This is an archived article that was published on sltrib.com in 2017, and information in the article may be outdated. It is provided only for personal research purposes and may not be reprinted.
If a panhandler approaches you on the street, just walk on by.
Giving to panhandlers enables them to continue to be an addict or an alcoholic for one more day.
That's the message from Salt Lake City and the Downtown Alliance business group, which launched a public awareness campaign Thursday aimed at curbing the sad and irksome practice that is commonplace in Utah's capital.
Four billboards will go up around downtown with slogans like, "Don't give money to panhandlers. Help them more by giving to service providers."
The billboards also advertise HelpSLC.org, a website that links would-be donors to various organizations that aid homeless people.
Organizers also are hopeful that television stations will air 15 second public service announcements that drive home the message: Money from panhandling ends up in the hands of international drug cartels.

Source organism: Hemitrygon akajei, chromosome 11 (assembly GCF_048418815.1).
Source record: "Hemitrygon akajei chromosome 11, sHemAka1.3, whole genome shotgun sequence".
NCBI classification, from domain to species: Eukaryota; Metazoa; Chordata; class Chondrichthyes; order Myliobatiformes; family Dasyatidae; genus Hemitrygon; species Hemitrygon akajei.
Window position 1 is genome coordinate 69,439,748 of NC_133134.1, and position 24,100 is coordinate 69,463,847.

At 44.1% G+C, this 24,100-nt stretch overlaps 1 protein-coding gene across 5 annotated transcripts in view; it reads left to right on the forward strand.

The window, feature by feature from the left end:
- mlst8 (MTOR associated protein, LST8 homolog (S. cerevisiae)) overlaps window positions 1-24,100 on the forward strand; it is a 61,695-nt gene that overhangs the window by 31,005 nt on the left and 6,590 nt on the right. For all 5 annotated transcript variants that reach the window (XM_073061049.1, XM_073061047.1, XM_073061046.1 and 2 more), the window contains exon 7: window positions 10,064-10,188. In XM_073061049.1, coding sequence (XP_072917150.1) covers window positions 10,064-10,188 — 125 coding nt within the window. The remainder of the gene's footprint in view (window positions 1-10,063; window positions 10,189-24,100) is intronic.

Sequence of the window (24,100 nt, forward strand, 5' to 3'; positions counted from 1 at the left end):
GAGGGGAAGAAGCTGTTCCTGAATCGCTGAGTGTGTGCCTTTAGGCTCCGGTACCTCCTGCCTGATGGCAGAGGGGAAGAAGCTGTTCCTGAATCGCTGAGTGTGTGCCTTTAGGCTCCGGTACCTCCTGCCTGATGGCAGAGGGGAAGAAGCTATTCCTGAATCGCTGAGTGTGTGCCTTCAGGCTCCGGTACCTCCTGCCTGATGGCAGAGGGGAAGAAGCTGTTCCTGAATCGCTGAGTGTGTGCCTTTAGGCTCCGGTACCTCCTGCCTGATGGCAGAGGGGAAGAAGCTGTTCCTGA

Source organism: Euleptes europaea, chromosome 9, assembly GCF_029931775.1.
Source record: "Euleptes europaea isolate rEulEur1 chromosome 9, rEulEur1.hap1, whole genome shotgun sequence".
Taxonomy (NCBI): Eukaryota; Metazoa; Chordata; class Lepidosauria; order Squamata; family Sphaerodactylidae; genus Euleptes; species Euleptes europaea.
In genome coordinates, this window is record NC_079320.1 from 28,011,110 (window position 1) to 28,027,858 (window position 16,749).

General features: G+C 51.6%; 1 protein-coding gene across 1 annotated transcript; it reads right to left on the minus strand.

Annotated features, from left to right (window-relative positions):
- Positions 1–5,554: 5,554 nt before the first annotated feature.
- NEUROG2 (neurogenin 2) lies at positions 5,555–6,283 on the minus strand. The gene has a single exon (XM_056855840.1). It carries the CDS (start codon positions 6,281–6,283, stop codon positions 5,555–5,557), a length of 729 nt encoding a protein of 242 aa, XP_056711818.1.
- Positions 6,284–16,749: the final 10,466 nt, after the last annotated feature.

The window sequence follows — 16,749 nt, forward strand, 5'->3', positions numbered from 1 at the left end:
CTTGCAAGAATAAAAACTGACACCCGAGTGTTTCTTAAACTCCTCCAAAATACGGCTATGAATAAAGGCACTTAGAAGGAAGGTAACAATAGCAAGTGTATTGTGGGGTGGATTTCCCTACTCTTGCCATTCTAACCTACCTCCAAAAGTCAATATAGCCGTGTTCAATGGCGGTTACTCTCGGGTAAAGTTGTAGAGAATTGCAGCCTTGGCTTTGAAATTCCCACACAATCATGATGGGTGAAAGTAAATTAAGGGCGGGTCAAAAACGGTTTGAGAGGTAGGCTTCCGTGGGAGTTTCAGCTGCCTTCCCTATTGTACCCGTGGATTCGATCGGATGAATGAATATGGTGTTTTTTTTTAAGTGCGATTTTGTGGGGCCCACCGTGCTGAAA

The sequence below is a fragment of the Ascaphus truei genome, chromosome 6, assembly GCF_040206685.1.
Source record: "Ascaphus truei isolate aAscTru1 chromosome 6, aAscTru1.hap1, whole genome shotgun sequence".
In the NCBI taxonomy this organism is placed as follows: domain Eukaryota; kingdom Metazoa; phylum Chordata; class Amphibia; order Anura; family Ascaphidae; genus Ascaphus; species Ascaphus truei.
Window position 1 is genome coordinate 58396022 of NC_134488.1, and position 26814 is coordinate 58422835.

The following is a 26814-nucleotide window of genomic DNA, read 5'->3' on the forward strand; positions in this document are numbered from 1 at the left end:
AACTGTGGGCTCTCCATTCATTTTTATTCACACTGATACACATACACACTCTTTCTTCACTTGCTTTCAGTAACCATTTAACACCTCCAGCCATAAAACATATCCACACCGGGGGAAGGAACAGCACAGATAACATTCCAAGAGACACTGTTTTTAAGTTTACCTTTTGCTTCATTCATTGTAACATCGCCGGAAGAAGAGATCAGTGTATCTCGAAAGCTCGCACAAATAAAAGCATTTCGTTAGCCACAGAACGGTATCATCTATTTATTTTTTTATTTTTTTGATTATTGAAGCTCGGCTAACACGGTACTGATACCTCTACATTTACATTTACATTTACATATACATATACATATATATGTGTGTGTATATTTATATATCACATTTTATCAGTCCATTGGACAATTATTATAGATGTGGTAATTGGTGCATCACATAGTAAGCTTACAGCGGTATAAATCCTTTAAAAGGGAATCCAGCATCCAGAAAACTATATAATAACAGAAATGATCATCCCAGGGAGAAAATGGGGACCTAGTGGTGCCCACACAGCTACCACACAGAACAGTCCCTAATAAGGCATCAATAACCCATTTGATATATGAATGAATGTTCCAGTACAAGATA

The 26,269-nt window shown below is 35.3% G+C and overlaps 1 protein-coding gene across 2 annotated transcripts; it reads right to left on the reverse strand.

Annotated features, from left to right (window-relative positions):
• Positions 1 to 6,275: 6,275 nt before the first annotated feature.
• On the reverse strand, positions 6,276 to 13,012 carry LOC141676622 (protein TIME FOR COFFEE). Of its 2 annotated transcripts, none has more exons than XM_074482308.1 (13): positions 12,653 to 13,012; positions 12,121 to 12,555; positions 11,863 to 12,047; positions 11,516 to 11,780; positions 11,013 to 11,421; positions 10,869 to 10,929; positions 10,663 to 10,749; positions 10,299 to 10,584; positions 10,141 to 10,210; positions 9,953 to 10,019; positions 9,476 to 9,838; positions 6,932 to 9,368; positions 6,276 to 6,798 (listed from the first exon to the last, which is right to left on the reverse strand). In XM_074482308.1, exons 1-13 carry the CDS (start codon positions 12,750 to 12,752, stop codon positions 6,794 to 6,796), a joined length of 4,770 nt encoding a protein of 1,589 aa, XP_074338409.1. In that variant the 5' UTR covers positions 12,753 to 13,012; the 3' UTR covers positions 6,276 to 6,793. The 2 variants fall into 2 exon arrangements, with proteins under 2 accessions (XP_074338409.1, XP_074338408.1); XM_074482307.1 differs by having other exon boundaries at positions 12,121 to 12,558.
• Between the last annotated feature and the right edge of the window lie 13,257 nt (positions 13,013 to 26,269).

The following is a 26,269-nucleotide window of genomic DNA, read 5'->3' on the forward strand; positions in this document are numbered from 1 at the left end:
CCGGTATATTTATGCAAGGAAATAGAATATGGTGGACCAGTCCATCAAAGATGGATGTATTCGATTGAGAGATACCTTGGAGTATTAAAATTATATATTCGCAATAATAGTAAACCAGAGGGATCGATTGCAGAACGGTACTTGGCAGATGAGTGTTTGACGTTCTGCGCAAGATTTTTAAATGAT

Salt Lake City Mayor Jackie Biskupski said Thursday that panhandling has a negative impact on the community.
"The money collected does not improve lives," she said, "it endangers them."
But giving to service providers and community organizations does make a difference, the mayor noted.
"Salt Lake City is a place of hope," she said. "We never want that to change."
People, whether they are residents or visitors, often believe they are helping panhandlers, said Jason Mathis, executive director of the Downtown Alliance.
"But as soon as they get $20, they go to their dealer," he said, referring to the cost of one dose of heroin.
Giving to panhandlers keeps people from getting the help they need, added Utah Rep. Greg Hughes, R-Draper.
"Panhandling aids and abets lawlessness," he said. "It helps drug dealers who are preying on Utah's most vulnerable."
The new campaign is among a number of efforts aimed at cleaning up the chaos and lawlessness in the Rio Grande district around The Road Home shelter.